Dr Fatima Brahimi has created a new concept for fusion missiles that could propel humans to Mars and beyond.
A physicist at the U.S. Department of Energy’s Princeton Plasma Physics Laboratory (PPPL) has designed the rocket that will use magnetic fields to launch plasma particles – electrically charged gas – into a vacuum of space.
According to Newton’s second and third laws of motion, maintaining momentum means pushing the missile forward – and at speeds ten times faster than similar devices.
While current space-proven plasma propulsion motors use electric fields to propel particles, the new missile design will accelerate them using magnetic reconnection.
This process is found throughout the universe but is most noticeable to humanity on the surface of the sun. When magnetic field lines converge there, before disconnecting and then reconnecting again, it produces an enormous amount of energy.
Similar energy is produced inside ring-shaped machines known as tokamaks, a magnetic confinement device that is also a prime candidate for a practical nuclear fusion reactor.
“I’ve been cooking this concept for a while,” said lead research physicist at PPPL, Dr. Fatima Ibrahimi, who has published her paper detailing the invention in the journal Plasma Physics.
“The idea came to me in 2017 when I was sitting on the deck and thinking about the similarities between the car exhaust and the high-speed exhaust particles generated by the National Globe Ring (NSTX) experiment from PPPL,” she said.
NSTX is the flagship of the laboratory’s current major fusion facility, which is being investigated with funding from the US Department of Energy.
Dr. Ibrahimi added, “While operating, this tokamak produces magnetic bubbles called plasmids moving at about 20 kilometers per second, which seemed to me a lot like a thrust.”
Nuclear fusion is the force that moves the sun and stars. It combines the light elements in the form of plasma – the hot, charged state of matter made up of free electrons and an atomic nucleus representing 99% of the visible universe – to generate enormous amounts of energy.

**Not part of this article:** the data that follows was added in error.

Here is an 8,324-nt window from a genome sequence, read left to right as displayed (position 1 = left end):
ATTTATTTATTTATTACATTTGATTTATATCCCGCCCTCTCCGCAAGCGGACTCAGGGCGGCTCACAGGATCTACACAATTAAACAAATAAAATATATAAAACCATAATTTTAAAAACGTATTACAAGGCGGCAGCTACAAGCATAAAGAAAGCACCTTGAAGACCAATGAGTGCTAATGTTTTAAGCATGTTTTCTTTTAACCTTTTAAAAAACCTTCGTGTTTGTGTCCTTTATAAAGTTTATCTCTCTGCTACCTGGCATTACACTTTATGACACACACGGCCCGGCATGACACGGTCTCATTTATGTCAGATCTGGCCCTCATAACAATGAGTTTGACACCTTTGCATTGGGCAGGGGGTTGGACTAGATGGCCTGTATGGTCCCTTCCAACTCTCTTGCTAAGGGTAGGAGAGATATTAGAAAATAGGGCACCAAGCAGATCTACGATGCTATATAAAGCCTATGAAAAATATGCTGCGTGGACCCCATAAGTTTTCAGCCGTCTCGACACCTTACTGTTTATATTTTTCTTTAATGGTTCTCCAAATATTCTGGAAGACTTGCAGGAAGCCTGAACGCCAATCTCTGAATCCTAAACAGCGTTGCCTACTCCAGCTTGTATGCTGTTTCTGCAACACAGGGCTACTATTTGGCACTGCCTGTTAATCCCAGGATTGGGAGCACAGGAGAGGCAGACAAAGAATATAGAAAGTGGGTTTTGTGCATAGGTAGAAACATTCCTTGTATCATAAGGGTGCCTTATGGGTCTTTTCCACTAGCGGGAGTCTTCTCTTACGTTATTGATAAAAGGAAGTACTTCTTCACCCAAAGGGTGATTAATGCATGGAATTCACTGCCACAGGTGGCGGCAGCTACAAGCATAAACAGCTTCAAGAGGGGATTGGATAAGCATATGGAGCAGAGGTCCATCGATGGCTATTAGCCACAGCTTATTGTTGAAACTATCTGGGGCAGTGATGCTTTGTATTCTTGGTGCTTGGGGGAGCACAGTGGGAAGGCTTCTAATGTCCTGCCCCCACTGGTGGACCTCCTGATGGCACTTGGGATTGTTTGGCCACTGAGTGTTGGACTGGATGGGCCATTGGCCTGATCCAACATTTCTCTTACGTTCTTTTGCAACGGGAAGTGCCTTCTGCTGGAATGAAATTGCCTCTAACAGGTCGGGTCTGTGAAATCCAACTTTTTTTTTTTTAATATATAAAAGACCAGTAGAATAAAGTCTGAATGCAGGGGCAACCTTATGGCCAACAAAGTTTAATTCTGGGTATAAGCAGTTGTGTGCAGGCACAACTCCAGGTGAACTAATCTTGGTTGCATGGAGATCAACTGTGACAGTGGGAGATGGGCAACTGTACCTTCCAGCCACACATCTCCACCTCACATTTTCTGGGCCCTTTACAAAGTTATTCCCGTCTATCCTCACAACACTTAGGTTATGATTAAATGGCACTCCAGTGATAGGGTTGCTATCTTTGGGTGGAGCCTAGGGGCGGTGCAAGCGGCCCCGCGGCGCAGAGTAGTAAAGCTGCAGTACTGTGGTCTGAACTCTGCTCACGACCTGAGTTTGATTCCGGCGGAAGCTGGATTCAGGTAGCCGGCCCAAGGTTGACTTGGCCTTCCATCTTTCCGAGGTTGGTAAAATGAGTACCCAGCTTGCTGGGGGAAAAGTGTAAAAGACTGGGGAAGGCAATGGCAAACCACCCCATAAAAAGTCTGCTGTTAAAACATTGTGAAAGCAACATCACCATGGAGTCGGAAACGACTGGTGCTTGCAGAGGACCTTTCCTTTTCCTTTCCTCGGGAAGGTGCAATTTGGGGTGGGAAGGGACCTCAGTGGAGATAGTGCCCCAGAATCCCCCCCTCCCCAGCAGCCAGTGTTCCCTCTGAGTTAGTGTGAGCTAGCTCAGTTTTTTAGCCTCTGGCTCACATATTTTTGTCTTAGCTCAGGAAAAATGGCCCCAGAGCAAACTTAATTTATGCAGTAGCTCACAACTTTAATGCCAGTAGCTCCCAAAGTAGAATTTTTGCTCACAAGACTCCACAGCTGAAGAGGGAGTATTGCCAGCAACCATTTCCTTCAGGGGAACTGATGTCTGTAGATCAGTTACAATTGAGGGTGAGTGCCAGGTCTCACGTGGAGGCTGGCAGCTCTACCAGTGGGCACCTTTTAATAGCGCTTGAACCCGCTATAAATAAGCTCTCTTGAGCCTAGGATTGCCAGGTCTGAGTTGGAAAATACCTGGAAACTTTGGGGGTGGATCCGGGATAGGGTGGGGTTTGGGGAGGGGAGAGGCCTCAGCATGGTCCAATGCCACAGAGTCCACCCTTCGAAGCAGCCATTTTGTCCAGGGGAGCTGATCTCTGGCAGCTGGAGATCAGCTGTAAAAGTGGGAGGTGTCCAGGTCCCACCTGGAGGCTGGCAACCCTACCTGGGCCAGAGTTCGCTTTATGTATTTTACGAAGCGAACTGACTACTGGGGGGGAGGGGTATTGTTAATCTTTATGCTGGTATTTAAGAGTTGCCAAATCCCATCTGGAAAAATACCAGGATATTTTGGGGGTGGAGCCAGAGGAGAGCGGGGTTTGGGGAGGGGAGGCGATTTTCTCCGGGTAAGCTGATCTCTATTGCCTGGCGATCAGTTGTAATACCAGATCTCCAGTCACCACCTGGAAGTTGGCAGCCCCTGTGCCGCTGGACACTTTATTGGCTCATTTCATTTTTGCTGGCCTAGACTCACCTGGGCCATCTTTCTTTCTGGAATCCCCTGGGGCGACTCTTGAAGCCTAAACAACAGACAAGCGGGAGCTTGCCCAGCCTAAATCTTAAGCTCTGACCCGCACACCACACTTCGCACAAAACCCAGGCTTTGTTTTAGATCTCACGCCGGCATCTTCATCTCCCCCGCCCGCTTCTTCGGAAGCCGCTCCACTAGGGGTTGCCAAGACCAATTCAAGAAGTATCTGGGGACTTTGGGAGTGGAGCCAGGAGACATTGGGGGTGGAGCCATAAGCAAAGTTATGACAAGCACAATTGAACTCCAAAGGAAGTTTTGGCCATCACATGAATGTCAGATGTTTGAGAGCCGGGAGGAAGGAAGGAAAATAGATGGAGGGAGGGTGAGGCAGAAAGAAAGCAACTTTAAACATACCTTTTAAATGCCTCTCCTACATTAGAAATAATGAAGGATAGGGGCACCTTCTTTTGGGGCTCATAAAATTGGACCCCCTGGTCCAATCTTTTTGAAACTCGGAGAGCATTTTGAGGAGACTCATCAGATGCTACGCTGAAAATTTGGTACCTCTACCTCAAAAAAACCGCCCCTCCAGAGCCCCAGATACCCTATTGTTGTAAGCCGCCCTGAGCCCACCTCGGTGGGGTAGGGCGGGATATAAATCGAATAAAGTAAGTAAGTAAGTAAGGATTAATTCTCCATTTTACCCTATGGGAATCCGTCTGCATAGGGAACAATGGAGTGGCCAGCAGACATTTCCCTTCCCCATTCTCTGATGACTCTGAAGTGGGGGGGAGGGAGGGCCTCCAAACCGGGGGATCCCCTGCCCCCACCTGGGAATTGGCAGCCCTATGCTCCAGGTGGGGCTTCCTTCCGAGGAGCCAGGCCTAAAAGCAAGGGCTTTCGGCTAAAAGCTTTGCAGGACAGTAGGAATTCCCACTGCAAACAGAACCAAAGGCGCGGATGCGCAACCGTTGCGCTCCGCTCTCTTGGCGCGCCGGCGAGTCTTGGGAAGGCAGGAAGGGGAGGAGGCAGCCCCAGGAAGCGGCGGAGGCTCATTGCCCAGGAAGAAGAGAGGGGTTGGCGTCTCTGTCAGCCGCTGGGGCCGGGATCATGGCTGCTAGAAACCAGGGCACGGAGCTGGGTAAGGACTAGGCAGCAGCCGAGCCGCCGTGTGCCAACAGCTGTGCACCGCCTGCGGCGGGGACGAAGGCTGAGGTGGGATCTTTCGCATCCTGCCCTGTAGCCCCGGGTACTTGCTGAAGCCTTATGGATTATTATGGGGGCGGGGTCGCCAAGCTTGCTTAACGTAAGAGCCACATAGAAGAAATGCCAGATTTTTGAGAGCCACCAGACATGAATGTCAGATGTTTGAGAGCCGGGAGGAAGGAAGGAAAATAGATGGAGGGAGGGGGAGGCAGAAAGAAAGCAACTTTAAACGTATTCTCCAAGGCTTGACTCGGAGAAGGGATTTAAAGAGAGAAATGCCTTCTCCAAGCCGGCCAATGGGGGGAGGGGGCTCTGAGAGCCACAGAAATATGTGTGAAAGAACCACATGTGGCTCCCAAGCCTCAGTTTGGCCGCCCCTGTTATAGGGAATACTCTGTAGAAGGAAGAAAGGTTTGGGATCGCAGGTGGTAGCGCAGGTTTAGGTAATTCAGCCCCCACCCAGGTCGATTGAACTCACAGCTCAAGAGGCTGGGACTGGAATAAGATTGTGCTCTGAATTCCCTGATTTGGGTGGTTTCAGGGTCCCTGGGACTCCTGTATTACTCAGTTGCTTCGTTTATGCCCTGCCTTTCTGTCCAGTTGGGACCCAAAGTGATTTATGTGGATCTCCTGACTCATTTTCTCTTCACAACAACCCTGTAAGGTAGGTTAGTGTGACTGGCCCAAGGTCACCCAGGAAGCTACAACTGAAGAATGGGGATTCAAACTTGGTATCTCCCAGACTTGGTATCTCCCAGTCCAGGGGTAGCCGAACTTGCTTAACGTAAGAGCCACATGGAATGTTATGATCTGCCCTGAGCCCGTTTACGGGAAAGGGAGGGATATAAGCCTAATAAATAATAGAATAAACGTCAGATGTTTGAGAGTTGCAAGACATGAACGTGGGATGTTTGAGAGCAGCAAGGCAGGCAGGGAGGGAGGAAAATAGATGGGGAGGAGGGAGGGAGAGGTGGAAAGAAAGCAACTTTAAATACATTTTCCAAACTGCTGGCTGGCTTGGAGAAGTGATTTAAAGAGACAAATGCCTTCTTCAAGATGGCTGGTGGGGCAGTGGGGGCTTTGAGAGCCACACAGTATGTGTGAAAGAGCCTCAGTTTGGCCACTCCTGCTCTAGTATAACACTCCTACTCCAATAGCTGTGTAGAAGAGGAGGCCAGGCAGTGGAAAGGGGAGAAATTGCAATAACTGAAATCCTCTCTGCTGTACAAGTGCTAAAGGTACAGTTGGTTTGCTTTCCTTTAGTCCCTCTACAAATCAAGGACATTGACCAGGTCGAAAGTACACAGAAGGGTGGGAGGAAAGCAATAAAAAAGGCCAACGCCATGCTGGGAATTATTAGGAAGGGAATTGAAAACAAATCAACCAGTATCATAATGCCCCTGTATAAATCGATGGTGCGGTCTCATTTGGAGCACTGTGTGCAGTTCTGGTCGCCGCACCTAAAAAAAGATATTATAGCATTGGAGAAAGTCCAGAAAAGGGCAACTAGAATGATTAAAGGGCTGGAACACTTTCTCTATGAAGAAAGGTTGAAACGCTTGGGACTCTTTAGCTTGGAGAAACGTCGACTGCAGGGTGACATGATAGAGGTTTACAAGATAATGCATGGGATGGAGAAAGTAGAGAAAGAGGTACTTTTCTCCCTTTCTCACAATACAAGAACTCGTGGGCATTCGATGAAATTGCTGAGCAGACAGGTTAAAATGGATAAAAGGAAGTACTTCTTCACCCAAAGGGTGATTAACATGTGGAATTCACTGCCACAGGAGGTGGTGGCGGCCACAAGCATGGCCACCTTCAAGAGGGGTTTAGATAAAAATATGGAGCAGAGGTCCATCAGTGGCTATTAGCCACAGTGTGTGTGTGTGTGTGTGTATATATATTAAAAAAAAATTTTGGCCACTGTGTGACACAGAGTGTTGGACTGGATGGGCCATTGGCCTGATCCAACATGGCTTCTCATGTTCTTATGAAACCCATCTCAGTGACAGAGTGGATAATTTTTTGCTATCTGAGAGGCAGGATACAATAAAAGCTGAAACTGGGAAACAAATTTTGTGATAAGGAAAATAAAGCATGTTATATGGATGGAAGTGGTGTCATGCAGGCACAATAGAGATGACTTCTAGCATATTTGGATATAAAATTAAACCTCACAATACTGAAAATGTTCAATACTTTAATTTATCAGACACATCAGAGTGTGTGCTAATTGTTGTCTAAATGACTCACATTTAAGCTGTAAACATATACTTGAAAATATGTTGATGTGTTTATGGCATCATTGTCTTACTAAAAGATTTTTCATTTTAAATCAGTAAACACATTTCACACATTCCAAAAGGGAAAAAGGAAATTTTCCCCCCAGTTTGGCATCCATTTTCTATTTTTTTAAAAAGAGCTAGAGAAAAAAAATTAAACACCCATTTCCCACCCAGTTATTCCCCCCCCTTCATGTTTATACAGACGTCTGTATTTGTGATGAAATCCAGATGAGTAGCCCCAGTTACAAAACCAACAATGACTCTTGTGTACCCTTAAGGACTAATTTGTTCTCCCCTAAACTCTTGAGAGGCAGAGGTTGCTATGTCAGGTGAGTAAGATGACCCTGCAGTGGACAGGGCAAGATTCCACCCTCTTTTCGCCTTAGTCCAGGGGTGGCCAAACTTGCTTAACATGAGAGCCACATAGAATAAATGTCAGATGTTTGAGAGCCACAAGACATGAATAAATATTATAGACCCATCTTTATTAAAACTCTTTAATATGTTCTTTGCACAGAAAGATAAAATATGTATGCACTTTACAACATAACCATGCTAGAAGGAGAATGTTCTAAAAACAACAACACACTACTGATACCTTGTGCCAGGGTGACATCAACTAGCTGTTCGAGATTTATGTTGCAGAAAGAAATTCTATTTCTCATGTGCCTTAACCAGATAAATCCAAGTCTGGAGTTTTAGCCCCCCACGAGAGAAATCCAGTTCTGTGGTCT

If a reactor could be reconstructed operating on the same principles on the ground, it would provide an “almost inexhaustible supply of energy for electricity generation” according to PPPl.
Dr. Brahimi’s new concept delivers significantly better performance than the plasma propulsion engines found in computer simulations – generating exhaust at speeds of up to hundreds of kilometers per second, ten times faster than other propulsion engines.
The physicist said that this faster speed at the start of the spacecraft’s flight could make exoplanets within reach of astronauts.
“Long-distance travel takes months or years because the specific thrust of chemical rocket engines is very low, so the vehicle takes some time to reach speed,” she said.
“But if we built thrusters based on magnetic reconnection, then we could complete long-range missions in a shorter period of time.”
She asserted that her concept of motivation stems directly from her research into fusion energy. “This work is inspired by previous fusion work and this is the first time that the use of plasmids and reconnection for space propulsion has been proposed,” said Dr. Ibrahimi. “The next step is to build a prototype!”